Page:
Yes, Politicians Can Teach Marketers a Thing or Two

An Ad Age Editorial

Published on .

We would never urge major marketers to mimic political advertising -- the lowest-common-denominator messages, the clutter of clich├ęs, the empty and meaningless promises, the sometimes-dubious quality of spots slapped together in a hurry. That's to say nothing of the vitriol contained in direct-mail pieces and the dirty tricks pulled in last-minute push polls and robo calls.

That said, there are things companies can learn from political marketing. As of this writing, we don't know who has emerged victorious in the Iowa caucuses, but a look at the polls going into Thursday shows front-runners on both sides who used different marketing approaches to claw their way to the top. Mitt Romney, for example, is perhaps the best funded of the candidates and used his money to blanket the state in old-fashioned paid media. That served him well -- until Mike Huckabee came along. A dark-horse candidate with a fraction of the money, Mr. Huckabee saw a neglected niche in the Republican-primary market -- evangelical Christians looking for a populist candidate -- and exploited it by using word-of-mouth, media hype and, yes, some cynical anti-Mormon posturing.

Hillary Clinton, meanwhile, behaved like the leading candidate from the start. She played to her strengths and tried to shore up her weaknesses. Confidence can get you far, and it served her well -- up to a point. And that point was when Barack Obama started catching fire. Obama found a compelling message and stuck to it: Hillary Clinton is not inevitable, and you do have a choice. The fact that he was the only "new product" on the block didn't hurt either.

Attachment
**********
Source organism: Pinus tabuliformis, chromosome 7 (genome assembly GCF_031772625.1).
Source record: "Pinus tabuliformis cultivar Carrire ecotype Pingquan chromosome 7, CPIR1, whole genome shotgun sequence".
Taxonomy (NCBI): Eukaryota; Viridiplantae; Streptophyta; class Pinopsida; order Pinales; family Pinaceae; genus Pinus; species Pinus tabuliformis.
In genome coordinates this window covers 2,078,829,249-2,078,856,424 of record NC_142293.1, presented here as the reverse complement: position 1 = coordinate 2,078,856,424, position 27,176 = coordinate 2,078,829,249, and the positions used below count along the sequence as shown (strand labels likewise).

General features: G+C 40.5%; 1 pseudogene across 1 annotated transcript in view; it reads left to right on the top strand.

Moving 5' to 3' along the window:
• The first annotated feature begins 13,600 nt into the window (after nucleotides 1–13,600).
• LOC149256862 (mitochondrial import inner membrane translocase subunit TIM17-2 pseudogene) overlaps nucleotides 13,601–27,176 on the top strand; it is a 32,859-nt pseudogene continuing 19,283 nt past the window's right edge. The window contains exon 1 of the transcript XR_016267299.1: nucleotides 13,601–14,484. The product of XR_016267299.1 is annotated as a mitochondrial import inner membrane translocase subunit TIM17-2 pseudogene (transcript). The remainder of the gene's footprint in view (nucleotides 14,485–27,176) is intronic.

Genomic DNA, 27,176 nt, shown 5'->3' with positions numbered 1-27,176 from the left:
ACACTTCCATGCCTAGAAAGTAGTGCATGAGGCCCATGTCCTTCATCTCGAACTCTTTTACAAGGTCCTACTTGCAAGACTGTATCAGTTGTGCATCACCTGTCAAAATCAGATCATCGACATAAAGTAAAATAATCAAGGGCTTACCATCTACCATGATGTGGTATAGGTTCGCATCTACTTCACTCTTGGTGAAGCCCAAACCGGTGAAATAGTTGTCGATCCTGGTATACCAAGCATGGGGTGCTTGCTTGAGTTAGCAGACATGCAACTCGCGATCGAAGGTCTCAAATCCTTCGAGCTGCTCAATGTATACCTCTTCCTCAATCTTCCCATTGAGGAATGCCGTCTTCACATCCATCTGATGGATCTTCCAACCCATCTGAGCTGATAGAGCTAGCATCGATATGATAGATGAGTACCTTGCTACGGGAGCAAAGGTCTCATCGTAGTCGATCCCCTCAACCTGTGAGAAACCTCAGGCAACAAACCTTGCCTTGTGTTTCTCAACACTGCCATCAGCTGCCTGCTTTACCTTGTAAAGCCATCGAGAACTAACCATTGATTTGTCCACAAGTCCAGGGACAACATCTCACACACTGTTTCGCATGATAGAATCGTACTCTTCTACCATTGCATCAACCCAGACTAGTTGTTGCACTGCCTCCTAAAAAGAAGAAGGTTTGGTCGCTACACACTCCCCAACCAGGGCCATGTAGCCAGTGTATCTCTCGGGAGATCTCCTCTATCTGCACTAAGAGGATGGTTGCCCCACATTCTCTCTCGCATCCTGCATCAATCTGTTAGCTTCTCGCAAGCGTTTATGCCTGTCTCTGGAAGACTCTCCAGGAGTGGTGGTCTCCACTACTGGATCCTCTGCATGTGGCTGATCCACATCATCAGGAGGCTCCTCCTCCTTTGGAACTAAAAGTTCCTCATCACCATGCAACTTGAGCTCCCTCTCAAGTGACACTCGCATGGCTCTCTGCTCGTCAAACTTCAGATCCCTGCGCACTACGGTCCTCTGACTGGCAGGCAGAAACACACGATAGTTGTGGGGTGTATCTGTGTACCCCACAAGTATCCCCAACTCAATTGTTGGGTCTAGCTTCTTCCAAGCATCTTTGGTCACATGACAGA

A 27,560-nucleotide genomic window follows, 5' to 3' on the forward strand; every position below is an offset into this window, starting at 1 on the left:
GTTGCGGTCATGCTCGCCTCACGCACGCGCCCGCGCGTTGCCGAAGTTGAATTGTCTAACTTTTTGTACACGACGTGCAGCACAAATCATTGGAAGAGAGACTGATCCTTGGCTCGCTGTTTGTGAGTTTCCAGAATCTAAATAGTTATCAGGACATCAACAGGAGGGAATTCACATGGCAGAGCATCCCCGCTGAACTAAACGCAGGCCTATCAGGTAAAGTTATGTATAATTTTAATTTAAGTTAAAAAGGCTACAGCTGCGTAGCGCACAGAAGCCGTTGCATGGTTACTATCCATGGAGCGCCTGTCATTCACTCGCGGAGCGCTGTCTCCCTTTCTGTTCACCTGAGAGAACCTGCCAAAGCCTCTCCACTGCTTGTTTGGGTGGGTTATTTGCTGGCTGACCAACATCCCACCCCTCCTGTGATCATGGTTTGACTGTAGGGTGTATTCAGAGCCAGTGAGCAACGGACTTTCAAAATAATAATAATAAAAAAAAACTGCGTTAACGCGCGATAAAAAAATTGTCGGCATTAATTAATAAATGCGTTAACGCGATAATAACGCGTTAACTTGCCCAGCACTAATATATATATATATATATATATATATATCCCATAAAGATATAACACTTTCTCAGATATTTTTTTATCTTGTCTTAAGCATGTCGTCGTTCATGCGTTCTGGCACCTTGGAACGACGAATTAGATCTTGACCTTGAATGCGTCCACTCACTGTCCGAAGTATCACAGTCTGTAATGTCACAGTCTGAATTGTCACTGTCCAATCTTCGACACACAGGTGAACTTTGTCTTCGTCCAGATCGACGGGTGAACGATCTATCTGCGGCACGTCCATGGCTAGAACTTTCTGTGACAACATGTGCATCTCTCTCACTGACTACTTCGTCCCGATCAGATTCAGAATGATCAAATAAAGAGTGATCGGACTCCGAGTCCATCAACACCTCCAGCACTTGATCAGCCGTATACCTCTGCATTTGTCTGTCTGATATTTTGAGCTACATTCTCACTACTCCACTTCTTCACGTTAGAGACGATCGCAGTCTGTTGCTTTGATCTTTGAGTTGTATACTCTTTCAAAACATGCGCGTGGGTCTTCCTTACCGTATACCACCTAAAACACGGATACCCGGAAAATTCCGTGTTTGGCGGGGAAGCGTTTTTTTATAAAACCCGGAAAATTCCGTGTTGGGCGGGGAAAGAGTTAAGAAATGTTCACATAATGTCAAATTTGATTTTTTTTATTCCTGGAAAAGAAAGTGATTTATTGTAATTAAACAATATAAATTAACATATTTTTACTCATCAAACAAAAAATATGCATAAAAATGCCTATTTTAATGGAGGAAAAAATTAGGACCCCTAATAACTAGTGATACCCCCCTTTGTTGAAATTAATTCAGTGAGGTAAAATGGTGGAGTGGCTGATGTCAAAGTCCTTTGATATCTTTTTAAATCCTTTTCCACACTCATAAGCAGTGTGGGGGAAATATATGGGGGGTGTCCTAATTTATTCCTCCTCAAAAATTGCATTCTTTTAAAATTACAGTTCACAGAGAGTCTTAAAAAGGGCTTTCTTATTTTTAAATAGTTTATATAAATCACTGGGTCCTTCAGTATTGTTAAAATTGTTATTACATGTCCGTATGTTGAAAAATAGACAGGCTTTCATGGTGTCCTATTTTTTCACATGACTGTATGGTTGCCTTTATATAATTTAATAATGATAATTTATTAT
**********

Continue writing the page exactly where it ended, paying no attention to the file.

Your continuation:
The most obvious lesson here is to spend big if you can afford it and spend smarter if you're being outspent. Huckabee, after all, spent only $1.5 million on TV compared with Romney's $7 million-plus. Secondly, even if you have a comfortable lead, you can't ignore challenges. Thirdly -- and this is something all politicians know -- the 30-second spot, while key to a successful campaign, is only a small part of an equation involving direct mail, radio, word-of-mouth, public relations, web and face-to-face interactions (also known as customer service).

Finally, there's the matter of long-term strategy and taking risk. Rudy Giuliani and John McCain, after all, did the unthinkable and practically skipped Iowa completely. But we'll have to wait a little longer to see what lessons to draw from that approach.
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